• Asterisk/SIP: When we give tours of the FSF office, people often think we're joking when we mention that even the FSF's conference phones run free software. But through Asterisk and our use of the Session Initiation Protocol (SIP) protocol, it's entirely true. Although it can be difficult to set up, free software can manage your traditional phone lines. At the FSF, we transfer calls to digital extensions seamlessly with tools like Jami and Linphone.

Video calls and presentations

  • Jitsi: Jitsi was a key part of LibrePlanet 2020's success. By providing video and voice calls through the browser via WebRTC, it also allows for presenters to share their screens in a similar way to Zoom. And unlike Zoom, the application does not have a record of sending personal data to other companies. The connection between callers is direct and intuitive, but a central server is still required to coordinate callers and rooms. Some of these, like the Jitsi project's own Jitsi Meet server, recommend proprietary browser extensions and document-sharing tools. If you're able, hosting your own instance is the most free and reliable method.
  • Jami: While we primarily use it for its SIP support, Jami (previously GNU Ring) is a solid communication client in its own right, allowing for distributed video calls, text chat, and screen sharing.
  • OBS Studio: OBS was another much-used software program at LibrePlanet. Illness, different time zones, or unforeseen travel problems were no match for the solutions OBS Studio offers. It's a flexible tool for streaming video from multiple inputs to a web source, whether that's combining your webcam with conference slides or even your favorite free software game. At LibrePlanet, OBS allowed our remote speakers to record their presentations while speaking on one screen and sharing audiovisual materials in a second window.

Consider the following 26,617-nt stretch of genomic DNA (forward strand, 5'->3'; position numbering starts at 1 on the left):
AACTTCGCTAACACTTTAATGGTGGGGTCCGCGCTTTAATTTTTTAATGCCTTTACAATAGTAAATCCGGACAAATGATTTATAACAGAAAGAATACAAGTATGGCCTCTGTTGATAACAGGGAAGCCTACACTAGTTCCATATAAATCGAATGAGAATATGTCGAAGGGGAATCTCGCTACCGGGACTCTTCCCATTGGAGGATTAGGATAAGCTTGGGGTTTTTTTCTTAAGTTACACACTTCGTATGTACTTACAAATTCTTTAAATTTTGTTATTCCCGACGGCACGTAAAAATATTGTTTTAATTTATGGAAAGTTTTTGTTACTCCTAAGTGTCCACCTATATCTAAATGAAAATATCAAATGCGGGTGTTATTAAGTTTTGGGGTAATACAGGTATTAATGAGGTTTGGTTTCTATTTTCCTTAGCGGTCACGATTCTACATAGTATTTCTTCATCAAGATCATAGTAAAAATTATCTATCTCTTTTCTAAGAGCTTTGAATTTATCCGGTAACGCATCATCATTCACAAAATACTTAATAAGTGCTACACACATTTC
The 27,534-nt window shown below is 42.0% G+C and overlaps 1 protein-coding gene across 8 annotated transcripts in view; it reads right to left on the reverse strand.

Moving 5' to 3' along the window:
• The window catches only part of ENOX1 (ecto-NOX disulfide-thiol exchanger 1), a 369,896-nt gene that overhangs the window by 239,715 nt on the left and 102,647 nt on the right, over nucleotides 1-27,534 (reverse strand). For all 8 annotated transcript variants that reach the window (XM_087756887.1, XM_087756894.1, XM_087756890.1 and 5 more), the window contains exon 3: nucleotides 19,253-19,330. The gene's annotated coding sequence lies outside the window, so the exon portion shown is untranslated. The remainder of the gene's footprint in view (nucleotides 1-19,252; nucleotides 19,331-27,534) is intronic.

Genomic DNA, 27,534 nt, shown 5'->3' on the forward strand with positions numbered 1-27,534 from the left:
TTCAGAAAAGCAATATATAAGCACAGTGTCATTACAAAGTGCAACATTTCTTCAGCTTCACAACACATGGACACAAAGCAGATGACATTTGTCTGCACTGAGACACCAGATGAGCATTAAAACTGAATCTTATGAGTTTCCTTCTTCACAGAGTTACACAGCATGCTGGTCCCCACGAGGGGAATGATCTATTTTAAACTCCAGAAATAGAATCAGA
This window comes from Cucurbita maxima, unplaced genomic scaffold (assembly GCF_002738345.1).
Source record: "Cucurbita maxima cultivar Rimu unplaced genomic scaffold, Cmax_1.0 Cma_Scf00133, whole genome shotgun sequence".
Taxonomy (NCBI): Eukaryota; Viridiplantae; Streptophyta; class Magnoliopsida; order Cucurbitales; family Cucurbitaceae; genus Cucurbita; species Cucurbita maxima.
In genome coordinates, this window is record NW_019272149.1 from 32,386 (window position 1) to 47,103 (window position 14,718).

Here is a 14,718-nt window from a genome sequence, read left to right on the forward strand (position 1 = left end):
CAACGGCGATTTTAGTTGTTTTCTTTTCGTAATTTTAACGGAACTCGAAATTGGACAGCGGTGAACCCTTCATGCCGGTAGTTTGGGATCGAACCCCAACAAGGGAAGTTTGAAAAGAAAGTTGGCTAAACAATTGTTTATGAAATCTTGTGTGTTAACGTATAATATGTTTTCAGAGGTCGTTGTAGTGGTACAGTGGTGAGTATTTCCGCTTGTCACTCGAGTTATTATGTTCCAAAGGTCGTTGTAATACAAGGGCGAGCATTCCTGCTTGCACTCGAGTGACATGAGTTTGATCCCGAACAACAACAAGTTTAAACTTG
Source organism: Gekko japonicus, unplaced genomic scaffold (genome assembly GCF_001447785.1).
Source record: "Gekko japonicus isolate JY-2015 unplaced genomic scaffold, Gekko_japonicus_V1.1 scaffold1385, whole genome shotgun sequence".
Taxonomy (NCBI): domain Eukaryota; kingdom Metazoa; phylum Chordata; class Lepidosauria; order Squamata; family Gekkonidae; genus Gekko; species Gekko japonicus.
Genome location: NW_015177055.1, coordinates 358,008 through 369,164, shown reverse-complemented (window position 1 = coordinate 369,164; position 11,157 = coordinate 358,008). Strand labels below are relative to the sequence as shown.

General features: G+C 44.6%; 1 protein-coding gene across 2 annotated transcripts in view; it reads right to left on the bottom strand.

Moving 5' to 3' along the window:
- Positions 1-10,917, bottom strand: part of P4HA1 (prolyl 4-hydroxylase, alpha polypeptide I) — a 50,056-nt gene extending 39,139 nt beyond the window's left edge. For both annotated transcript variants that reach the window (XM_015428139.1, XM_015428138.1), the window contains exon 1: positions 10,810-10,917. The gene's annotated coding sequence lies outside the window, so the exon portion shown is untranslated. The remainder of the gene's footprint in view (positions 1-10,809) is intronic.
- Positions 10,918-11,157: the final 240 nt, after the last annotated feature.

Text chat

  • XMPP: If you've ever used Jabber or older iterations of Google Talk or Facebook Messenger, then you've used XMPP. XMPP is a flexible and extensible instant messaging protocol that's seen a resurgence lately from clients like Conversations.im and encryption schema like OMEMO. XMPP is the instant messaging method we prefer at the FSF when we need to discuss something privately or in a secure group chat, as everything is sent through servers we control and is encrypted against individual staff members' private keys. Also, access to the FSF XMPP server is one of the many benefits of our associate membership program.
  • IRC: Messaging services have become all the rage in office atmospheres, but nothing about Messenger or Slack is new. In fact, Slack (and its counterpart for video games, Discord) takes more than a few cues from the venerable Internet Relay Chat (IRC). IRC remains an enduring way to have a text-based chat in real time, and as evidenced by web clients like The Lounge or desktop clients like Pidgin, it can be as stripped down or feature rich as you like. For a true hacker experience, you can also log into IRC using Emacs.

Long-form discussion

  • Encrypted email: While it's asynchronous and maybe the most "old school" item on our list, GPG-encrypted email is a core part of the FSF workflow and helps guard against prying eyes, whether they're one room over or in an NSA compound across the country. The initial setup can sometimes be a challenge, which is why we provide the Email Self-Defense Guide to get you up and running.